59 Translation in Eukaryotes

60 Fig c, p. 223

61 Elongation C An initiator trna carries the amino acid methionine, so the first amino acid of the new polypeptide chain will be methionine. A second trna binds the second codon of the mrna (here, that codon is GUG, so the trna that binds carries the amino acid valine). A peptide bond forms between the first two amino acids (here, methionine and valine). Fig c, p. 223

62 Fig d, p. 223

63 D The first trna is released and the ribosome moves to the next codon in the mrna. A third trna binds to the third codon of the mrna (here, that codon is UUA, so the trna carries the amino acid leucine). A peptide bond forms between the second and third amino acids (here, valine and leucine). Fig d, p. 223

64 Fig e, p. 223

65 E The second trna is released and the ribosome moves to the next codon. A fourth trna binds the fourth mrna codon (here, that codon is GGG, so the trna carries the amino acid glycine). A peptide bond forms between the third and fourth amino acids (here, leucine and glycine). Fig e, p. 223

66 Fig f, p. 223

67 Termination F Steps d and e are repeated over and over until the ribosome encounters a stop codon in the mrna. The mrna transcript and the new polypeptide chain are released from the ribosome. The two ribosomal subunits separate from each other. Translation is now complete. Either the chain will join the pool of proteins in the cytoplasm or it will enter rough ER of the endomembrane system (Section 4.9). Fig f, p. 223

68 Animation: Translation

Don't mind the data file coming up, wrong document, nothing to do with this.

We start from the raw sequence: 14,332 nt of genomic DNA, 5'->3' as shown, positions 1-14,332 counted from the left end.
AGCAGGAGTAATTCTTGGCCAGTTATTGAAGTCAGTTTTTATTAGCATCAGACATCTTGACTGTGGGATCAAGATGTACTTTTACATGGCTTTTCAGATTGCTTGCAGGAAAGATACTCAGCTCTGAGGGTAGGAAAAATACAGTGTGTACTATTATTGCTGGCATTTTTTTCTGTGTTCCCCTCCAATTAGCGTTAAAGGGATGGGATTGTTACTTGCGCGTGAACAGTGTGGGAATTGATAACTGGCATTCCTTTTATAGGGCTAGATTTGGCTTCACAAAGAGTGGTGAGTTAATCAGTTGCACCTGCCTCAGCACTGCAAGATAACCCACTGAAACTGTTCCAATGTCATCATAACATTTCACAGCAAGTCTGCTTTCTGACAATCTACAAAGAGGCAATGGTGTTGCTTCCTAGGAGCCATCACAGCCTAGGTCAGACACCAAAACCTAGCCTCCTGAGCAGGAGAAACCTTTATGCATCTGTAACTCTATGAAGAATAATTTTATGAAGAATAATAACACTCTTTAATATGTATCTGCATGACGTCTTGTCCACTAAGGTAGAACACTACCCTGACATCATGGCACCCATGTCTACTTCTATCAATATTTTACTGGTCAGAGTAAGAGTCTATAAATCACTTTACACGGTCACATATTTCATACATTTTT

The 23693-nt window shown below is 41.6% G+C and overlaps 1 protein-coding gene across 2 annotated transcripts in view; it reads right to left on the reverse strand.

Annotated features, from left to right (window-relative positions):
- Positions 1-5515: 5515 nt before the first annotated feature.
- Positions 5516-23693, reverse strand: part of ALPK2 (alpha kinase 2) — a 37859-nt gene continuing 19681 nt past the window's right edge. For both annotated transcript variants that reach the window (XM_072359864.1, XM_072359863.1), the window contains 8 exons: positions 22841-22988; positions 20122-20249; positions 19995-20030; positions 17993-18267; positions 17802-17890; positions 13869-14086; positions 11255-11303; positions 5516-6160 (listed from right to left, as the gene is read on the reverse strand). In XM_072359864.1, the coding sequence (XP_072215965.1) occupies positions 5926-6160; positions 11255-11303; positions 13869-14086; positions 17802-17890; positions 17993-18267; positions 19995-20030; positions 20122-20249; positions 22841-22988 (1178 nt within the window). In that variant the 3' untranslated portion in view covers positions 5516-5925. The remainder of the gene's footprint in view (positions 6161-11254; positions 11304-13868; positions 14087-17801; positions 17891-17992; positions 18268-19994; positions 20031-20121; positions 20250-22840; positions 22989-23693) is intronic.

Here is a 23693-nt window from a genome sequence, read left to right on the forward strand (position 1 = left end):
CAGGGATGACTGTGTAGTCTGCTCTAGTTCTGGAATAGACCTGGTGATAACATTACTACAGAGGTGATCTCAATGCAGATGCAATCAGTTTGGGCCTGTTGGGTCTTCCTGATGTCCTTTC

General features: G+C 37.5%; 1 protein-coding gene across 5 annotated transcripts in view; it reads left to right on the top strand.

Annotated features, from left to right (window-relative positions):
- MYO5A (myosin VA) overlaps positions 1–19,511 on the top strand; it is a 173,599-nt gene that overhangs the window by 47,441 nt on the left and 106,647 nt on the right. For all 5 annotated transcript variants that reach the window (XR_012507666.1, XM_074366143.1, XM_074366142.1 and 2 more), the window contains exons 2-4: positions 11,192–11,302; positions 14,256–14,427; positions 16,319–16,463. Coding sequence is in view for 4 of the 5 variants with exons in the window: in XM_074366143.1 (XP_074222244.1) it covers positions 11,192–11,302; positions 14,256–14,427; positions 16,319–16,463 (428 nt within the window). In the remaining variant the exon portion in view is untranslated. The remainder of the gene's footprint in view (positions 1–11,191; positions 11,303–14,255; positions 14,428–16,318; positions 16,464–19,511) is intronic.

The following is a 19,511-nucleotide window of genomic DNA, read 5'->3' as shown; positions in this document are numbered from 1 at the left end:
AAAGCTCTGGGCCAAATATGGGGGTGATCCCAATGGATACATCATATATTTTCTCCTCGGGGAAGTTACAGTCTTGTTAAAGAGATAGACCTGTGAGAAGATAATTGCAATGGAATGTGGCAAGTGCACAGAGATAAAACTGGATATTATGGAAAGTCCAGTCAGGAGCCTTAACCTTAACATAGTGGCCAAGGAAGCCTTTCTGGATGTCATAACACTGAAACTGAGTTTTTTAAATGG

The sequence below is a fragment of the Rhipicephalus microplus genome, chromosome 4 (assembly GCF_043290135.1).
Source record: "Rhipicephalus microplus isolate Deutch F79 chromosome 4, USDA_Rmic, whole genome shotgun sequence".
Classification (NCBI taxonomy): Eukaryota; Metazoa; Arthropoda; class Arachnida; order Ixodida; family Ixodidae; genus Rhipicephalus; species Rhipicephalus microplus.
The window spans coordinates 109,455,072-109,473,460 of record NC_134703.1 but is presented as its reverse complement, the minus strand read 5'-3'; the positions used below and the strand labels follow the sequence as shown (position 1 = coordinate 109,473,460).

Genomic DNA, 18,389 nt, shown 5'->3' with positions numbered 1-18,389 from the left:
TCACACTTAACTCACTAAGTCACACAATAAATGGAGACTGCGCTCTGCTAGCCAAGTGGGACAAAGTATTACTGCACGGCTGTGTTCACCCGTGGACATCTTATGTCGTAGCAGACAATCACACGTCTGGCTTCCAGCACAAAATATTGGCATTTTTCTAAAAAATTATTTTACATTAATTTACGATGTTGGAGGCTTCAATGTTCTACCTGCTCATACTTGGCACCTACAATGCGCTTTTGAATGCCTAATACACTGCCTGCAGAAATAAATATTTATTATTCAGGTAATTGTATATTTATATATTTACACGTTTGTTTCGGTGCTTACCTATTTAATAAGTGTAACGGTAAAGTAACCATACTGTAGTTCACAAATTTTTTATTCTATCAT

69 14.4 Key Concepts RNA to Protein: Translation Translation is an energy-intensive process by which a sequence of codons in mrna is converted to a sequence of amino acids in a polypeptide chain

70 14.5 Mutated Genes and Their Protein Products If the nucleotide sequence of a gene changes, it may result in an altered gene product, with harmful effects Mutations Small-scale changes in the nucleotide sequence of a cell s DNA that alter the genetic code

71 Common Mutations Base-pair-substitution May result in a premature stop codon or a different amino acid in a protein product Example: sickle-cell anemia Deletion or insertion Can cause the reading frame of mrna codons to shift, changing the genetic message Example: Huntington s disease

72 Common Mutations

73 part of DNA mrna transcribed from DNA resulting amino acid sequence base substitution in DNA altered mrna altered amino acid sequence deletion in DNA altered mrna altered amino acid sequence THREONINE PROLINE GLUTAMATE GLUTAMATE LYSINE THREONINE PROLINE VALINE GLUTAMATE LYSINE THREONINE PROLINE GLYCINE ARGININE A Part of the DNA, mrna, and amino acid sequence of the beta chain of a normal hemoglobin molecule. B A base-pair substitution in DNA replaces a thymine with an adenine. When the altered mrna is translated, valine replaces glutamate as the sixth amino acid of the new polypeptide chain. Hemoglobin with this chain is HbS sickle hemoglobin (Section 3.6). C Deletion of the same thymine causes a frameshift. The reading frame for the rest of the mrna shifts, and a different protein product forms. This mutation results in a defective hemoglobin molecule. The outcome is thalassemia, a type of anemia. Fig , p. 224